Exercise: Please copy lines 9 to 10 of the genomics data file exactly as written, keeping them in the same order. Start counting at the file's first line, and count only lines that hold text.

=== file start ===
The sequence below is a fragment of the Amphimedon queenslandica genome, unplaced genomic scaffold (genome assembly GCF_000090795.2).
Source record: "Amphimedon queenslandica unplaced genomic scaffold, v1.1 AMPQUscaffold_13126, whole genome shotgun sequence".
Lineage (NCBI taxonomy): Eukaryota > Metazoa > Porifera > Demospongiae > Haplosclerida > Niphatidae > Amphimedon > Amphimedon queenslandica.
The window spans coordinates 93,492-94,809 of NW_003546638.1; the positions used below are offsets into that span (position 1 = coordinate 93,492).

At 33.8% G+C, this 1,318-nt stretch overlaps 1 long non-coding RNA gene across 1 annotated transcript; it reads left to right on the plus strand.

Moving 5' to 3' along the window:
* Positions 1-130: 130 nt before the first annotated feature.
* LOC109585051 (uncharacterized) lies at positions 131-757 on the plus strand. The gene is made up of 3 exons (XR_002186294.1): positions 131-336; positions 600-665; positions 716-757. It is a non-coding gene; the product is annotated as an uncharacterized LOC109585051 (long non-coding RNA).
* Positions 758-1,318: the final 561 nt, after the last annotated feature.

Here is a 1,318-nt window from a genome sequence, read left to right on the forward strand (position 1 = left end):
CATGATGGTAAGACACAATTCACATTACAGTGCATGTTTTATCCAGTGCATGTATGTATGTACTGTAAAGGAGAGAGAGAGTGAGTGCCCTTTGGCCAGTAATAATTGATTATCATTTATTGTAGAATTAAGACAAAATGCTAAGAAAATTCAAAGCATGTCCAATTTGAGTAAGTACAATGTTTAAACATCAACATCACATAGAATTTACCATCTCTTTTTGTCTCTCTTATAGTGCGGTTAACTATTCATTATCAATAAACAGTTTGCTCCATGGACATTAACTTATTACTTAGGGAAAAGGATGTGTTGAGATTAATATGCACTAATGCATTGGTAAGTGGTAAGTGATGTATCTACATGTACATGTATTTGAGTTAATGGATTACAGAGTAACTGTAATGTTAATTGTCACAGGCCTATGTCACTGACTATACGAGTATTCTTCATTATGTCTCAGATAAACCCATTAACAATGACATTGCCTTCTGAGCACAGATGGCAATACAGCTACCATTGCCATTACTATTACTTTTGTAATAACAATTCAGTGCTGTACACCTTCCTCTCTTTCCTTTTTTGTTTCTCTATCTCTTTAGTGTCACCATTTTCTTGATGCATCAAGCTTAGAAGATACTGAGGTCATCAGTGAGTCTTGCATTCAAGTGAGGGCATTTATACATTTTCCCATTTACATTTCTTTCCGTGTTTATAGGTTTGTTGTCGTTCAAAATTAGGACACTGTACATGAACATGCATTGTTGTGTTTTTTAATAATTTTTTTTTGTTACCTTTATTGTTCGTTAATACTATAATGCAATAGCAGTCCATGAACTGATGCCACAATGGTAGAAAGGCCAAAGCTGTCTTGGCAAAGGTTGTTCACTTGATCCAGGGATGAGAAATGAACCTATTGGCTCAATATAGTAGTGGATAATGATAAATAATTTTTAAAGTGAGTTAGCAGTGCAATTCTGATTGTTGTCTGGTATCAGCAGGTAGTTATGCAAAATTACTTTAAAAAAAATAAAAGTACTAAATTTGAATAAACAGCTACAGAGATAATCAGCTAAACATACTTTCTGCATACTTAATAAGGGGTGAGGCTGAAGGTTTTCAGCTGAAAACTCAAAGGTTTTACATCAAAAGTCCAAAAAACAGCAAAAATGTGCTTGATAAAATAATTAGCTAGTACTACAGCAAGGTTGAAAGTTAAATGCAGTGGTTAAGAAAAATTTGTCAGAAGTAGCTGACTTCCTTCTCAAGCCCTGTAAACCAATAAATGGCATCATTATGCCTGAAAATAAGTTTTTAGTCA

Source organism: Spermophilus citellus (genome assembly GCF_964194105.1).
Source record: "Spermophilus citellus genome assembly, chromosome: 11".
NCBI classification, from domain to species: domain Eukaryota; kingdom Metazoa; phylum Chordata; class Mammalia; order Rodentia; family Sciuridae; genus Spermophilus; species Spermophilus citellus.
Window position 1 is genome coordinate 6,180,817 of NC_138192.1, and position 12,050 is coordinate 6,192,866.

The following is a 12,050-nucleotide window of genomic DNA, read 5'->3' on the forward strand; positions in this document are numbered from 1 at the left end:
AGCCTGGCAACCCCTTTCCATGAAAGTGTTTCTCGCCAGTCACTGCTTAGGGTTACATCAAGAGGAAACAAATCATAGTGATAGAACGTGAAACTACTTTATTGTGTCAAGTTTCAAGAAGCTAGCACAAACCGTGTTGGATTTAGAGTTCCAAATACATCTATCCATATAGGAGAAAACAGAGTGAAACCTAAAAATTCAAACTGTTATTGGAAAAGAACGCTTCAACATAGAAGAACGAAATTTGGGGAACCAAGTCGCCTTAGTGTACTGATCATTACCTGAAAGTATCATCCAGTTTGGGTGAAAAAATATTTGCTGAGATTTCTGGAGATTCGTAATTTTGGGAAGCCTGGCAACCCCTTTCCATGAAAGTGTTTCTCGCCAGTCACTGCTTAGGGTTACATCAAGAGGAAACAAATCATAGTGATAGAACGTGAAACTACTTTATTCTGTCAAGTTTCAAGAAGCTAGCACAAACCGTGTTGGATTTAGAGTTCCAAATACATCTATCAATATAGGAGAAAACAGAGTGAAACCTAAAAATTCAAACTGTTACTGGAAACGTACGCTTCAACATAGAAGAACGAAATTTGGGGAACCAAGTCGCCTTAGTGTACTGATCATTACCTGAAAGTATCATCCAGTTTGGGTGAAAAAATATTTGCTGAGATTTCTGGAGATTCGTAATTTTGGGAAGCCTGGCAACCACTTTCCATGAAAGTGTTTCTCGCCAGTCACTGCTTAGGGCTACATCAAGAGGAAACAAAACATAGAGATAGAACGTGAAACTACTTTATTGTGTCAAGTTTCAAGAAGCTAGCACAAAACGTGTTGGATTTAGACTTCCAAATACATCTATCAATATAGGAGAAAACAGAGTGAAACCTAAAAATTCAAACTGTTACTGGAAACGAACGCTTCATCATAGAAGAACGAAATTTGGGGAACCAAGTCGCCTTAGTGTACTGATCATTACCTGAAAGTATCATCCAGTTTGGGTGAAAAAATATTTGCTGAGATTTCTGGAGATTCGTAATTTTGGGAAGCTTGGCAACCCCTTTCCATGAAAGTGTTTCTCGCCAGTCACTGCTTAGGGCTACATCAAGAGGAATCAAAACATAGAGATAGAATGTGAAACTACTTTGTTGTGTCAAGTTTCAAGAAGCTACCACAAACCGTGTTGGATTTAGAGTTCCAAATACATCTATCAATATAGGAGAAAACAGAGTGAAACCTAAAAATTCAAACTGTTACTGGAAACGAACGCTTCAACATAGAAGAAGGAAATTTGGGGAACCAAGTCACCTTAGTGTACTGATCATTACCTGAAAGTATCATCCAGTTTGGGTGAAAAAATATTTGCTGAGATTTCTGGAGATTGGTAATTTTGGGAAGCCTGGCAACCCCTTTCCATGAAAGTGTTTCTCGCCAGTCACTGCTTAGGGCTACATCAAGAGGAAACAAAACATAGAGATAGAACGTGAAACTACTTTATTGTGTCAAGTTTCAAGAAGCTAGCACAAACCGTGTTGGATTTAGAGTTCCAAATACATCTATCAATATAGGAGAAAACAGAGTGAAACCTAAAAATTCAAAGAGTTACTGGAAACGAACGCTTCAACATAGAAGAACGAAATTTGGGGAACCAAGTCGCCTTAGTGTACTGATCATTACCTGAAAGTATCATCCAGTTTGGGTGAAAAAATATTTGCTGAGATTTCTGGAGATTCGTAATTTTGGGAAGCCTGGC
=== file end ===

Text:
* Positions 758-1,318: the final 561 nt, after the last annotated feature.

Here is a 1,318-nt window from a genome sequence, read left to right on the forward strand (position 1 = left end):